As films about war go, Return is slight. This is not a robust, lengthy saga that spans years and continents. It has nothing in it that will be remembered like the Russian roulette scene of The Deer Hunter. But that is a great deal of its point: how so much of the experience of war can’t be told.This, at least, is Kelli’s problem. She (played by Linda Cardellini) has just returned from over a year’s deployment in Iraq. Though she never saw combat, something in her has changed — but she can’t begin to say what.
As the film begins, we hear the noise of planes taking off and landing. Then we see the back of a woman’s head as she is carried up an escalator. At the top, this woman in military uniform glances around uncertainly, clearly ill at ease, until she is at once engulfed by her two young daughters and her husband (Michael Shannon). For a time, the camera follows the newly returned Kelli among her family and friends as if this were footage from a home movie. The green and sleepy landscape of a Rust Belt small town spreads out before Kelli as her husband drives the family home. We watch her face light with recognition at landmarks like Budget Muffler and Brake Center, the local Dairy Queen, a water tower, and ramshackle residential homes. Clearly, this is salt-of-the-earth America that Kelli is returning to. Her husband seems loving, her children seem sweet, and she is home, safe.
But the reality, of course, is more complicated than that. From the very beginning, we see moments of disconnect between Kelli and her family and friends. Her face closes off when her friends chatter on about the mundane scuttlebutt of their lives. She doesn’t get why her husband and daughter like watching America’s Funniest Home Videos. “Everything seems so small,” she says to a co-worker on her first day back at her old job at a supply warehouse.
Liza Johnson, who both wrote and directed the film, does an especially good job at conveying this disconnect by means of slightly off-center shots of Kelli’s reclaimed domestic life, as well as the repetitive piece-work and loading and unloading that she does at the largely empty factory where she works. There, she seems almost too robust, too quick, in the slow and quiet factory where there doesn’t seem to be any particular hurry. And after a few days back, Kelli doesn’t see the purpose, either.
When she quits her job, stalking out of a warehouse full of giant rolls of bubble wrap, she can’t give her longtime boss any explanation. He in fact demands one, but she can only shake her head dumbly, her car-door already open.
“I don’t really have a story for you,” she tells the AA counselor who suggests she talk through what she’s seen during her deployment. She’s been labeled an alcoholic following a minor car accident on the night that the discovery of her husband’s infidelity leads her to a bout of drinking. Here, again, is a way of labeling or neatly explaining that doesn’t quite work. Kelli is by no means an alcoholic. But the people around her seem to be so steeped in “Jerry Springer”, as Kelli puts it, that they insist on anticipating what she must be going through, absurdly confident that they’ve been well instructed in how to deal with her. Kelli’s problem, though, is that her experience at a base hospital in Iraq has left her with no coherent, neatly packaged story to tell.
Linda Cardellini is well cast as Kelli. Well over a decade after playing a sweetly misfit teenager in TV’s Freaks and Geeks, Cardellini is suited to playing this older version of a character who is no longer at home in familiar surroundings. We feel a pang at seeing the youthful vibrancy of Cardellini’s Kelli at times clouded by age. It’s not necessarily that she’s wiser; she’s just seen more, and she can’t forget.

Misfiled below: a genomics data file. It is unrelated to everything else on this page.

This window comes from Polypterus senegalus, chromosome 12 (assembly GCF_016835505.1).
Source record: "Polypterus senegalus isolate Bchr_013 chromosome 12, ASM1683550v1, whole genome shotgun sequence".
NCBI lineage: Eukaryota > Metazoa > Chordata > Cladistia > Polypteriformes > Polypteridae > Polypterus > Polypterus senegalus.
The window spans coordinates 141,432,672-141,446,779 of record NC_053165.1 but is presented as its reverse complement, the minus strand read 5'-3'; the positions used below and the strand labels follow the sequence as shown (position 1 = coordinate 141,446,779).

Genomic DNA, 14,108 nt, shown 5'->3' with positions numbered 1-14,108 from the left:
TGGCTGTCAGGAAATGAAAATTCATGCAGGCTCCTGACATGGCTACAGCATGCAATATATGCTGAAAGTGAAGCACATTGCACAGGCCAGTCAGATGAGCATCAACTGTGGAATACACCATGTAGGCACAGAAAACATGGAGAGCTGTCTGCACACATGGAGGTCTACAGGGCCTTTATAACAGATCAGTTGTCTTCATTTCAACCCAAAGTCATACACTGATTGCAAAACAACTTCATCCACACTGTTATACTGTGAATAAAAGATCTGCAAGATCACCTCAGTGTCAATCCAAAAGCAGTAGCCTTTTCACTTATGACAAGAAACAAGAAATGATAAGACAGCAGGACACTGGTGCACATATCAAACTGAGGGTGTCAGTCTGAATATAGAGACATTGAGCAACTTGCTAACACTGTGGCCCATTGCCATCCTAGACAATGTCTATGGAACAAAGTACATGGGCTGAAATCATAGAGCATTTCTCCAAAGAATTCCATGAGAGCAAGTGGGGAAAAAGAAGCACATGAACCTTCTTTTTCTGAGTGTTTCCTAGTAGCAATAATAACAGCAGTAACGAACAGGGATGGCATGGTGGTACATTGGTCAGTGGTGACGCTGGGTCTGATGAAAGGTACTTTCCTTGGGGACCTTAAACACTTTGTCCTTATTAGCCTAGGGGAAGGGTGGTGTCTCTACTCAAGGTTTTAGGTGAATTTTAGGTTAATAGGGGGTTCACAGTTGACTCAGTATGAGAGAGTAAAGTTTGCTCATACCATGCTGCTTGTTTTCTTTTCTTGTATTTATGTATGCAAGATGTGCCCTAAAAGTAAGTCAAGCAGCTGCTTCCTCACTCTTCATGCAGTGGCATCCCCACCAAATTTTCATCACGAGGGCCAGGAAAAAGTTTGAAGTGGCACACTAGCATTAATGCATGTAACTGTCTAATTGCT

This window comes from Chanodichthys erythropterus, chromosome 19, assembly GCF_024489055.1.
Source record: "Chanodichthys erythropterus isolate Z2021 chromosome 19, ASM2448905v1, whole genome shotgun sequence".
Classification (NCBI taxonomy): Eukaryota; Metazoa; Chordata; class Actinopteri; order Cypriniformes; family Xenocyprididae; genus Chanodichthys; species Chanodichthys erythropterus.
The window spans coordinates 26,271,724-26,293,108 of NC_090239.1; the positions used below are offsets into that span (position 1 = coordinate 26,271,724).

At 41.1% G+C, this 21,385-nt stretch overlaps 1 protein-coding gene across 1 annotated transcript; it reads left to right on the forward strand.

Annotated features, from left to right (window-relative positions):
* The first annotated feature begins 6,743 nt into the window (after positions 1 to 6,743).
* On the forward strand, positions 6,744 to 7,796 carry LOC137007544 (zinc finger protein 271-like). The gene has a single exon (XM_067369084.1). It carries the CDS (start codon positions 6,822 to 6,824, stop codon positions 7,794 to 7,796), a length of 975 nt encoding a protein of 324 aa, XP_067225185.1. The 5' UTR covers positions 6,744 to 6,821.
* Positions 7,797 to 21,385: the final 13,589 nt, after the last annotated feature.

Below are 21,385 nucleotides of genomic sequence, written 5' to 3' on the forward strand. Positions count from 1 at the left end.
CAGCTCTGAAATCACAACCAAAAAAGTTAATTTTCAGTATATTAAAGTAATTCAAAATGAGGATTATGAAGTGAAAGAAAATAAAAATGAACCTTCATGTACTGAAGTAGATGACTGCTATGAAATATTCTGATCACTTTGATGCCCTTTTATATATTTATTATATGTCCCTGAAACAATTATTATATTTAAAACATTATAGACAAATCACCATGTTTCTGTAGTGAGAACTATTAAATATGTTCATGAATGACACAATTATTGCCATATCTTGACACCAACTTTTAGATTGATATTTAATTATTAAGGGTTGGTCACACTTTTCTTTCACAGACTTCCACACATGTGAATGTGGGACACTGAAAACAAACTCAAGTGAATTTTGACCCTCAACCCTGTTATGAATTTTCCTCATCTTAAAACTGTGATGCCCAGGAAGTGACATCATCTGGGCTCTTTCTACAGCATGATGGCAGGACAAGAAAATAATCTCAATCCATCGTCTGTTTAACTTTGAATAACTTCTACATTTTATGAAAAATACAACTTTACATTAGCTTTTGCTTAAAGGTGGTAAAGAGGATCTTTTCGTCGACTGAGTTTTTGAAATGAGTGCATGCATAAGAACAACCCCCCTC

Bud, the grizzled veteran at her AA meetings (played with sad sack charisma by Mad Men’s John Slattery) seems at first to offer her a kind of understanding and refuge in his cabin in the woods — as if there might be another way after all. They don’t tell each other their war stories so much as acknowledge what they don’t have to tell each other. Unfortunately, Bud ultimately shows Kelli only a deeper world of alienation.
There’s an odd moment when Kelli’s former boss asks her to find a place for the pigeons in a coop out back. We watch as the birds first fly from her clumsy gloved hands until finally, one by one, she packs them into wooden boxes that are carted off in a van. There’s the double edge of the title’s return again — where it doesn’t, finally, mean going home. It just means going back.
The film’s silence (there is no musical score) underscores the sharpness in the air that Ann Etheridge’s cinematography has captured in the deep blue skies and changing leaves of the small town whose unpeopled streets Kelli walks through. Like everyone else in the film, we never see or know what Kelli has seen; we see only how disconnected she now is.
Perhaps the strength of this, Johnson’s first feature-length film, is that it manages to convey its sobering truth by means of the same silence that its heroine can’t break.
Five (wisely) deleted scenes suggest Johnson’s approach to fleshing out Kelli’s character through small moments in her life now. Suffice it to say that the scenes that made it into the film do that work much more effectively.
The director/cinematographer commentary introduces long-time creative partners Liza Johnson and Ann Etheridge. As these things go, their comfortable chatter is fairly typical. They discuss shooting logistics and chronology, as well as the various dynamics between cast members. Johnson’s side note about the importance of place in this film is very much in accord with what we see. As it turns out, her own childhood in the Rust Belt of the country, where the film is set, informed their eventual choice of location.